Hurricane holes drying up?
To the editor: We do our best to take care of our boat and avoid dangerous situations, especially hurricanes. Make no mistake about it, even the best-prepared boat cannot survive a direct hit. Boats are not like steel and cement buildings that can be designed to withstand 175-mph winds. Some of us know what it's like being at sea in 70 knots of wind. It's hard to even imagine 175-mph winds hitting a boat, no matter where it is.
Boats usually survive best inland on welded steel jackstands, away from trees and beyond the storm-water surge area. Even then, boats are still like fish out of water and are very vulnerable. Our concern for our Tartan 34, Endeavour, is not heavy rain (some of which always manages to find its way below, even though the boat is watertight) but the boat being blown off the jackstands by hurricane-force winds or having boats on either side blow over and fall into us.
Following Hurricane Wilma's march across Florida, I called the inland Lake Okeechobee-area boatyard where we had left Endeavour. Seventeen out of 300 sailboats in the yard had been blown over by the 110-mph winds Wilma produced. We were lucky; Endeavour was not one of them. One reason Endeavour didn't get knocked off its five jackstands (four under the hull, plus one at the bow) is that all the sails and deck gear were stowed below. Also, it was located near the center of the yard, shielded to some extent by other sailboats, all with their sails and deck gear stowed properly. Endeavour has a modest amount of freeboard and is a heavy, shoal-draft centerboard boat with an internally ballasted keel. It appears deep-draft boats with large amounts of freeboard and bolt on keels were the principal victims. The few powerboats in the yard survived because they have nearly flat bottoms.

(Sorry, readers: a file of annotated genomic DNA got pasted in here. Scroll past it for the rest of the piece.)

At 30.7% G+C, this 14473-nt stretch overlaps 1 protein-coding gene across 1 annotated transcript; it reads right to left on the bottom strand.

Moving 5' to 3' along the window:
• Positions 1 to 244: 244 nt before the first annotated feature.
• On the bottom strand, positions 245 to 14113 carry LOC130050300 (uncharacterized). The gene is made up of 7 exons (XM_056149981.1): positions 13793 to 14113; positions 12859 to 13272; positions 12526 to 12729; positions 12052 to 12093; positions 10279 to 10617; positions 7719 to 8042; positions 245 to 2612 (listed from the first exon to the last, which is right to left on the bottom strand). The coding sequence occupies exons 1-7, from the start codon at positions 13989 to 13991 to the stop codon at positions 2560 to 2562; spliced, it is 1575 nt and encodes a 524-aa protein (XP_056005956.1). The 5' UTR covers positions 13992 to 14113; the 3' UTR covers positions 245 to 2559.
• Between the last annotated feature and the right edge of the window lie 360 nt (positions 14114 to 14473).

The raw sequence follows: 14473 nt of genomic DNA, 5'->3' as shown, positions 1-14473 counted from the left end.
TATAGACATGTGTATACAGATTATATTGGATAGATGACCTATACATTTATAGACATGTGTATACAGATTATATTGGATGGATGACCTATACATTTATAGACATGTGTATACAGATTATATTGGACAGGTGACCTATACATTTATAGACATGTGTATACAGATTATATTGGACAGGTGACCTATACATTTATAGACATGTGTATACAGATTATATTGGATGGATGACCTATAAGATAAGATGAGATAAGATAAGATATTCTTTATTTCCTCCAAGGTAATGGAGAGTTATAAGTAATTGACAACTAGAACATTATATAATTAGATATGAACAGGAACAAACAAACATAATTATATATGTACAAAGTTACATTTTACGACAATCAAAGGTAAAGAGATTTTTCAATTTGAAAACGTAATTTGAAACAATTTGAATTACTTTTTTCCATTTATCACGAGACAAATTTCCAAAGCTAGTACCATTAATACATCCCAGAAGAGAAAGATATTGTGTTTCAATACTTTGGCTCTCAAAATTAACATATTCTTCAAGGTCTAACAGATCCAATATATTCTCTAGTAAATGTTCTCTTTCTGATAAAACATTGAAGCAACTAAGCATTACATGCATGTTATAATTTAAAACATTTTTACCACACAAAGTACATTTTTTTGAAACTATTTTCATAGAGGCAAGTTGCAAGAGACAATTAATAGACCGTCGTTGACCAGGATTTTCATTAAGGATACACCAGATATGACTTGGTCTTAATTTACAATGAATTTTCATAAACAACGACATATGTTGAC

If I had it to do over, I would have made one change: I would have run two heavy lines over the boat to anchors in the ground on either side.
Unfortunately, there are fewer and fewer truly safe places to leave a boat during hurricane season. Many previously safe marinas and boatyards are being turned into condos or dockominiums. This is a trend voyagers can only watch with great concern.
- Dick de Grasse is a U.S. Coast Guard veteran and holds a USCG auxiliary sail masters license. He and his wife, Kathy, live in Islesboro, Maine, when not sailing in southern waters.